The Goulash Archipelago EU Remains Silent as Hungary Veers Off Course
Part 3: 'What Is Now Taking Shape Here Is an Operetta Dictatorship'
Where is the country headed under this government? "I don't believe that Hungary is on the path to a dictatorship, although this is perhaps what Orbán would like," says the professor. "But our people tend to be somewhat relaxed, and our greatest contribution to European culture was probably the operetta. What is now taking shape here is an operetta dictatorship."
Many intellectuals and scoffers say that Orbán's plan to bring about an intellectual and moral transformation will not fare any better than all the other revolutions of the last few centuries, and that every large-scale movement tends to be deflected by the flexible nature of the Hungarian people.
'Checks and Balances Are Being Eliminated'
Writer and philosopher Agnes Heller has her own take on Hungary's current situation: "Under Kádár, we had communism without communists, starting in 1989 we had democracy without democrats, and for the last year we have had conservatism without conservatives. It's a reflection of the nature of the Hungarian, eternally chosen and misunderstood, sitting in his corral and unable to make up his mind, because his biggest concern is to survive in the midst of the enemies surrounding him."
Heller, 82, her mobile phone in a Mickey Mouse case dangling from a chain around her neck, was a favored student of the philosopher Georg Lukacs. She experienced the end of the war in Budapest with her mother. She emigrated to the United States in 1977 and, since her return to Budapest, which anti-Semitic hate publications have recently begun deriding as "Judapest," enriches Hungarian debates with her life experiences.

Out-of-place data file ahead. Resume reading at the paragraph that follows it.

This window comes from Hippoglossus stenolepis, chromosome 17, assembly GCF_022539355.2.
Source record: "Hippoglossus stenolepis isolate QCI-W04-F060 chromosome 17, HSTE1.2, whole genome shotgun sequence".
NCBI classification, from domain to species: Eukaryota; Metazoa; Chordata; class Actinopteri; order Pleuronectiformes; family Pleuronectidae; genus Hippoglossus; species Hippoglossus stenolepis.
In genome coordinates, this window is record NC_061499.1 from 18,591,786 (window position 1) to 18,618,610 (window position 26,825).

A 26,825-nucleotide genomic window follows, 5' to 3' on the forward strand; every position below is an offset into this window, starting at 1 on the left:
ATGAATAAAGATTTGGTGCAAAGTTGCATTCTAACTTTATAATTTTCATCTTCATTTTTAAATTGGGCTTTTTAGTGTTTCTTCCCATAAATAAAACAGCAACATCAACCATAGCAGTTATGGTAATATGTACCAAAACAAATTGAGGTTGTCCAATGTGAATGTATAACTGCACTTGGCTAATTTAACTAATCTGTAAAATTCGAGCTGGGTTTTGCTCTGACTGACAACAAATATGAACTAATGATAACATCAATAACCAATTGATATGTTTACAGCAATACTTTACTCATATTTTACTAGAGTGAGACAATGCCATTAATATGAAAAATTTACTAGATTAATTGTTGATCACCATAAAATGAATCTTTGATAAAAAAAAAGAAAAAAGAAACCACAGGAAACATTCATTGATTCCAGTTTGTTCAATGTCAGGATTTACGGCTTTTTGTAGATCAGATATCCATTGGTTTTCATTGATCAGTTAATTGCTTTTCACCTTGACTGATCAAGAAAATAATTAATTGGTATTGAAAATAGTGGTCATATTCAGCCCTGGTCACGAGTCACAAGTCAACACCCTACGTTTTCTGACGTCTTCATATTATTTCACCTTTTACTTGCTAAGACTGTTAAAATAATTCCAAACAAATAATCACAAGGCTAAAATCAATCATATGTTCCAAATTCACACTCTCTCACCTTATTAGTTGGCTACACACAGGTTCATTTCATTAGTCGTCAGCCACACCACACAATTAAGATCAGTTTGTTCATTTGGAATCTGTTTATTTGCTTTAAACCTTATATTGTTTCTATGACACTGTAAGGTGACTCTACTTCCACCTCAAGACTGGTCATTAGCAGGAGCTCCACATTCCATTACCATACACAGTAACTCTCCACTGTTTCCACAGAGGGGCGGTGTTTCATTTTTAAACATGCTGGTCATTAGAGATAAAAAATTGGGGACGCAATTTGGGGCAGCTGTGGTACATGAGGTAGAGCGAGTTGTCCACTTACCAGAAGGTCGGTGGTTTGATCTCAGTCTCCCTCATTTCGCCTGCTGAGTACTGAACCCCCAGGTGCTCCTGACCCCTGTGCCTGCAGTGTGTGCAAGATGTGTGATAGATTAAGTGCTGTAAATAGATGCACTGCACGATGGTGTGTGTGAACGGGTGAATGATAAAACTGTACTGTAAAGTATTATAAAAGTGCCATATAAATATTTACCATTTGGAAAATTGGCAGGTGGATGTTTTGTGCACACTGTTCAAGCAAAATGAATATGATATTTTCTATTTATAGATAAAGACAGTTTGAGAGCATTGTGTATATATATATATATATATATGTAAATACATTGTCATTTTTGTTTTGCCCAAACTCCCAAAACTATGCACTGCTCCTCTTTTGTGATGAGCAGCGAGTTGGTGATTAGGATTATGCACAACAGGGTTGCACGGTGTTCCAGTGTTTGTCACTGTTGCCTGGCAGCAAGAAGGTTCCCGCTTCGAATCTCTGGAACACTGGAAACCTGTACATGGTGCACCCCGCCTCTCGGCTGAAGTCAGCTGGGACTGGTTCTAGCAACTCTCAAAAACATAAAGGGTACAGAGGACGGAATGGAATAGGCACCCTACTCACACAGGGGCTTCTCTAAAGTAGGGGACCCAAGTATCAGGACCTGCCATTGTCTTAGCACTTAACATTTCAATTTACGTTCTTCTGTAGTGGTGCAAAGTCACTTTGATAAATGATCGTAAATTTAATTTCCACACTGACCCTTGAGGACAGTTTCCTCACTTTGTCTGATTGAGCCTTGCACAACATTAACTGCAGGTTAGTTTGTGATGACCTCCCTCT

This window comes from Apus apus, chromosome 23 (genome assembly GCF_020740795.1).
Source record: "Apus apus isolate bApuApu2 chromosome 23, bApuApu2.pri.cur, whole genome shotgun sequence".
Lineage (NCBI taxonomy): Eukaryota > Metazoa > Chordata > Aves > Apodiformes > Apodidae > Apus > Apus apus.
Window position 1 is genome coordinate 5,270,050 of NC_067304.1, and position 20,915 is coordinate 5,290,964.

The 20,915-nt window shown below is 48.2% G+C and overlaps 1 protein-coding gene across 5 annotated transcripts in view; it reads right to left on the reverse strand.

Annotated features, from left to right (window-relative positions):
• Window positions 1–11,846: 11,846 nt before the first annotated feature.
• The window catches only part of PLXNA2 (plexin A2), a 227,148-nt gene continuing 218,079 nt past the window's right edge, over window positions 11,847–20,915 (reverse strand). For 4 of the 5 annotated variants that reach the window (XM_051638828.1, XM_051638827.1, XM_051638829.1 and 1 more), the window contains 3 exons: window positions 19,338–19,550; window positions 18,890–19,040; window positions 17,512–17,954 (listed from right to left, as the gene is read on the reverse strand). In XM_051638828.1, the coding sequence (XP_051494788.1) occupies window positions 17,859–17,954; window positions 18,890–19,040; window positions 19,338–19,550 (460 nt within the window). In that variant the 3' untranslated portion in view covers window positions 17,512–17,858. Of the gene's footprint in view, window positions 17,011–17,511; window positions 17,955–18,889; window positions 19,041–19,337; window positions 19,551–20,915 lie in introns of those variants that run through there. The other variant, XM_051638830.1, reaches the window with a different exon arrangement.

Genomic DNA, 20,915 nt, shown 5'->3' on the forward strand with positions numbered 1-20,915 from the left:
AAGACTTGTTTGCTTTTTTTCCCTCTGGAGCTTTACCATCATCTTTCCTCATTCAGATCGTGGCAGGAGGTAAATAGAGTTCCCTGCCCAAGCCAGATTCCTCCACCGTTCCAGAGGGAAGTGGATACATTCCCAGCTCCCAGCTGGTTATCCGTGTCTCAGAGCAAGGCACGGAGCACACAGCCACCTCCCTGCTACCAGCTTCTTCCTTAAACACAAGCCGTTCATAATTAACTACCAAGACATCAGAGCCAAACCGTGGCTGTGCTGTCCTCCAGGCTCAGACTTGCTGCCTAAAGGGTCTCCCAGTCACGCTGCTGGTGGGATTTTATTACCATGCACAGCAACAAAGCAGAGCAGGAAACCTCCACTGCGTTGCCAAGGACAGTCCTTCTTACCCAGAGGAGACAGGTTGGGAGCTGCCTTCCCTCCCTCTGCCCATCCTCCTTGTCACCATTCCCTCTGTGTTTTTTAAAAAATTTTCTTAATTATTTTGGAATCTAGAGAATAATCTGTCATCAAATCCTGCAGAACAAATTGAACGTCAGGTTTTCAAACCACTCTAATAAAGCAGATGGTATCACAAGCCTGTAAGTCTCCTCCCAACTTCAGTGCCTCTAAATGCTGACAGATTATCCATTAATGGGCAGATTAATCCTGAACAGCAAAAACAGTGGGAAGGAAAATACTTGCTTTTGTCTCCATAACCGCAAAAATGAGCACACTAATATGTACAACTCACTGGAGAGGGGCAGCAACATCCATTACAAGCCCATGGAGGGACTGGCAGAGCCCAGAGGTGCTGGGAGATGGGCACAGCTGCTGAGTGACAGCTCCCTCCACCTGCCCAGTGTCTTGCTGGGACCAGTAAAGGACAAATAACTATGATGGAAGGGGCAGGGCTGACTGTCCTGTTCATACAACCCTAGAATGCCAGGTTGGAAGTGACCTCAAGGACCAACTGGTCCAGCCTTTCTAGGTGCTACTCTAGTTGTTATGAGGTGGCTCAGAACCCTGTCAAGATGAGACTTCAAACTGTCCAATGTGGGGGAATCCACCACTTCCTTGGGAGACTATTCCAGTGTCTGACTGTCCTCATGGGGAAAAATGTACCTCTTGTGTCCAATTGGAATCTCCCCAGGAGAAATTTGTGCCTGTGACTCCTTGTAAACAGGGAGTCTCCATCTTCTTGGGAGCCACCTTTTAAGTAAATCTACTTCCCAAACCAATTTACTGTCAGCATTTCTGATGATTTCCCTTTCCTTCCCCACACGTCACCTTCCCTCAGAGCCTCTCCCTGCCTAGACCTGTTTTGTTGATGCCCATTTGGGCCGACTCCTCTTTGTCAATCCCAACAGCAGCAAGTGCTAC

It isn't necessary to smell fascism behind every bush, says Heller. "The worst thing is that the checks and balances are being eliminated in this country, and that the rule of the yes-men has begun." In fact, she adds, now dissidents are even being treated as criminals.
The Hungarian authorities are investigating Heller and some of her philosopher friends, known as the "Heller gang," for alleged embezzlement of research funds. But Heller, sitting in her apartment high above Guttenberg Square, laughs off the accusation.
What is most troubling to Heller, who survived both the horrific regime of the Hungarian version of the Nazi Party and the communists, is the disquieting feeling that the clique now running Hungary does so without "responsibility" -- and without a sense of the "danger that violence could erupt." "Orbán is extremely sure of himself," says Heller. "It's a typical characteristic of dictators."
- Part 1: EU Remains Silent as Hungary Veers Off Course
- Part 2: A Purging of Editors in Hungary's Public Media
- Part 3: 'What Is Now Taking Shape Here Is an Operetta Dictatorship'